"Before it was easier because I could use more communication tools such as body language, reading facial expressions," Bayda says. She received several trainings on remote follow-up and support from the technical coordination team, but "at the beginning it was really challenging". 

Providing psychological support when specialists cannot meet in person or get physically close to their patients has proved challenging

"I have always relied on the use of body language, observing the expression of feelings when sitting face to face," agrees Omar, who has worked in many camps in Nineveh since 2017.

Since the pandemic, he mostly works with calls and just relies on listening. But with his patients living in small tents all together with the whole family, and lacking privacy to share confidential information, the conversation is often complicated. 

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"This affects the result of my work and builds a wall between me and the patient. I feel like I lost connection with the beneficiaries, and audio calls are very difficult because internet quality is very bad". And it is even more difficult with children. "The problem is not just the fact of talking on the phone with the child, but how to properly deliver the ideas and concepts to them," he explains. 

"I used to propose activities to do together face to face, especially with handicapped children or those who are socially isolated". This included drawing, puzzles, or any games which could increase their cognitive activity.

There are approximately 1.4 million internally displaced people in Iraq

"I used to give them some exercises to do as a game and physical exercises, for example to increase reflexes and the mobility of muscles". But with both the therapist and patient each confined in their own living spaces, "some of my patients regressed to the previous condition," he laments.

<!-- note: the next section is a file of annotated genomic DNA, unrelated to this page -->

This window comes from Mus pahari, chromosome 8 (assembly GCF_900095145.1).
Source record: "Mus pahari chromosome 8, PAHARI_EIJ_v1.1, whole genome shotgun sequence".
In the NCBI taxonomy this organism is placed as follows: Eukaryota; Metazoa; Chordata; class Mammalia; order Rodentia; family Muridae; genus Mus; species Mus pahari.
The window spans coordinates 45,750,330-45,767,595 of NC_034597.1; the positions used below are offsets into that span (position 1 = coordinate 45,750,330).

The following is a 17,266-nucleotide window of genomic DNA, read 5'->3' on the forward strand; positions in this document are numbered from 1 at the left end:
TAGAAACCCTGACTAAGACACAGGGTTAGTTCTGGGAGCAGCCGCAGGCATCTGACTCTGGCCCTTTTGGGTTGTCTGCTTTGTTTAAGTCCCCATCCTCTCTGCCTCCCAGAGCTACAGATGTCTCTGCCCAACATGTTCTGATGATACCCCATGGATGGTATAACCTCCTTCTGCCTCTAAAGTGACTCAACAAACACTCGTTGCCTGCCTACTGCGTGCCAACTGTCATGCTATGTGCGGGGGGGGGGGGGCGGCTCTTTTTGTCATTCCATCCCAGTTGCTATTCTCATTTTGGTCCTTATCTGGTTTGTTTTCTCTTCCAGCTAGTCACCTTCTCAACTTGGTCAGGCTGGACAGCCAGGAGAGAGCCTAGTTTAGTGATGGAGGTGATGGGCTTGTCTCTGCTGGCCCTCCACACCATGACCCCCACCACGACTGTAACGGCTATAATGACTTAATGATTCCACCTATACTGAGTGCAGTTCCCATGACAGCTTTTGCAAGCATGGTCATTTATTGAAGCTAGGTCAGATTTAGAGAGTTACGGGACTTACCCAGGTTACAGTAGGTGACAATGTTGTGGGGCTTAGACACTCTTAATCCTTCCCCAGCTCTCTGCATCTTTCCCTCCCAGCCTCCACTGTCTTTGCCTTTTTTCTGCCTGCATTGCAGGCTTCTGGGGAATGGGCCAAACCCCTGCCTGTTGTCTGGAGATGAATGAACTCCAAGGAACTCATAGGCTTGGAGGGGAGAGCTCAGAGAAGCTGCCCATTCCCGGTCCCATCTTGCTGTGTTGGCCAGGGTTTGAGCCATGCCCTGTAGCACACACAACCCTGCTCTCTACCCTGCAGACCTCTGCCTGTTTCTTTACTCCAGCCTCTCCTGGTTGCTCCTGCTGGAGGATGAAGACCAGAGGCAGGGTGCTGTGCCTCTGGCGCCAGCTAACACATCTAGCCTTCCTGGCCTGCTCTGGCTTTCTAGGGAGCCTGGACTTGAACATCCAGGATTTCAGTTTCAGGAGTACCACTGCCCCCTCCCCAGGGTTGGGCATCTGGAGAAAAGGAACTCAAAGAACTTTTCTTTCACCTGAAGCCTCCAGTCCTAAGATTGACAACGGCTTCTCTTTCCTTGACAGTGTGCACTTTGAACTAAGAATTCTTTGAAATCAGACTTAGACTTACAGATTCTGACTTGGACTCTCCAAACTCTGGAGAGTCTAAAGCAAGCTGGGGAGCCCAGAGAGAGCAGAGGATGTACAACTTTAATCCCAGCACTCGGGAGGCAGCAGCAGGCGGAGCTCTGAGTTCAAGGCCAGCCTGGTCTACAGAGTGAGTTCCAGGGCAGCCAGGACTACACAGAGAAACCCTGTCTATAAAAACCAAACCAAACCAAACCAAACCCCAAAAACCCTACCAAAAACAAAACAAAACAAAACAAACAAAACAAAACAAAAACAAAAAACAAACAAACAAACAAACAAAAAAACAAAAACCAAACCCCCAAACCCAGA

Life in camps disrupted

In the crowded context of IDPs camps, where people live in small tents with all of their family, "everyday a lot of people naturally gather outside the tents, chatting and having a peaceful moment", says Hivine Ali. The confinement measures contributed to an increase in both stress and anxiety.  

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"People were respecting them [the measures] but were not happy," recalls Bayda. "Beneficiaries suffered from social isolation, some were scared from the virus, some did not believe in its existence... Anyway, I could not push them to go outside and interact, as I would have done before," admits Omar. 

After the assessment phase, some staff was accessing camps on a weekly basis. "I have set-up sessions respecting social distancing, spacing the appointments to avoid gatherings," says Bayda. 

"Satisfaction rates increased, but some patients preferred to continue getting support remotely. When I went back to the camps, I really felt my colleagues were afraid of me," exclaims Omar.

"And I have to admit that despite all the prevention measures, even me, I feel worried sometimes". 

Sofia Nitti is an Italian video journalist based in Erbil, Iraq

Follow her on Twitter: @SofiaNitti